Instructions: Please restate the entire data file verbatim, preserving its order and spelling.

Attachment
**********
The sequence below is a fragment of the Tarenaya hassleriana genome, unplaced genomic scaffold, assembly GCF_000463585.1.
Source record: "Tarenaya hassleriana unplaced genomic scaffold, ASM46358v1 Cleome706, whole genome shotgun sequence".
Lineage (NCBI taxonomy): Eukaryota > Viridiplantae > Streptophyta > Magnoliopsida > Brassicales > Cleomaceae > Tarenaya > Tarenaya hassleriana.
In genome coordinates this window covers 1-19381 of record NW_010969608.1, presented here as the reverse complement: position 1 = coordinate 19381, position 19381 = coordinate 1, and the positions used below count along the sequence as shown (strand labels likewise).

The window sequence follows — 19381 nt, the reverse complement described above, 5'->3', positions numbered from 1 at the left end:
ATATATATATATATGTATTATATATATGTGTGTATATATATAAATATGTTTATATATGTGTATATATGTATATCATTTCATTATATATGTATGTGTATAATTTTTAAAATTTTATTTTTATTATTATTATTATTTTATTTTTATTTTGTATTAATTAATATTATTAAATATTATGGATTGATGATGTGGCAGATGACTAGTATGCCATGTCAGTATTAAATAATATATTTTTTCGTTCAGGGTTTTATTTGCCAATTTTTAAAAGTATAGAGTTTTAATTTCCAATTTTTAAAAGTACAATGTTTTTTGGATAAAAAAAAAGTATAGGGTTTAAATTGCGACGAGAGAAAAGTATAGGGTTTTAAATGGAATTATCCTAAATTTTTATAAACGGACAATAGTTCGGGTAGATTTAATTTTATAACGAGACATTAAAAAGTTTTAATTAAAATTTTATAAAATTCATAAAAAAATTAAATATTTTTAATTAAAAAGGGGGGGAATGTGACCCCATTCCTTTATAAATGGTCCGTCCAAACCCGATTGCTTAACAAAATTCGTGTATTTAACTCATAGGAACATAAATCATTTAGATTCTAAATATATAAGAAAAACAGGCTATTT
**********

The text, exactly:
The sequence below is a fragment of the Tarenaya hassleriana genome, unplaced genomic scaffold, assembly GCF_000463585.1.
Source record: "Tarenaya hassleriana unplaced genomic scaffold, ASM46358v1 Cleome706, whole genome shotgun sequence".
Lineage (NCBI taxonomy): Eukaryota > Viridiplantae > Streptophyta > Magnoliopsida > Brassicales > Cleomaceae > Tarenaya > Tarenaya hassleriana.
In genome coordinates this window covers 1-19381 of record NW_010969608.1, presented here as the reverse complement: position 1 = coordinate 19381, position 19381 = coordinate 1, and the positions used below count along the sequence as shown (strand labels likewise).

The window sequence follows — 19381 nt, the reverse complement described above, 5'->3', positions numbered from 1 at the left end:
ATATATATATATATGTATTATATATATGTGTGTATATATATAAATATGTTTATATATGTGTATATATGTATATCATTTCATTATATATGTATGTGTATAATTTTTAAAATTTTATTTTTATTATTATTATTATTTTATTTTTATTTTGTATTAATTAATATTATTAAATATTATGGATTGATGATGTGGCAGATGACTAGTATGCCATGTCAGTATTAAATAATATATTTTTTCGTTCAGGGTTTTATTTGCCAATTTTTAAAAGTATAGAGTTTTAATTTCCAATTTTTAAAAGTACAATGTTTTTTGGATAAAAAAAAAGTATAGGGTTTAAATTGCGACGAGAGAAAAGTATAGGGTTTTAAATGGAATTATCCTAAATTTTTATAAACGGACAATAGTTCGGGTAGATTTAATTTTATAACGAGACATTAAAAAGTTTTAATTAAAATTTTATAAAATTCATAAAAAAATTAAATATTTTTAATTAAAAAGGGGGGGAATGTGACCCCATTCCTTTATAAATGGTCCGTCCAAACCCGATTGCTTAACAAAATTCGTGTATTTAACTCATAGGAACATAAATCATTTAGATTCTAAATATATAAGAAAAACAGGCTATTT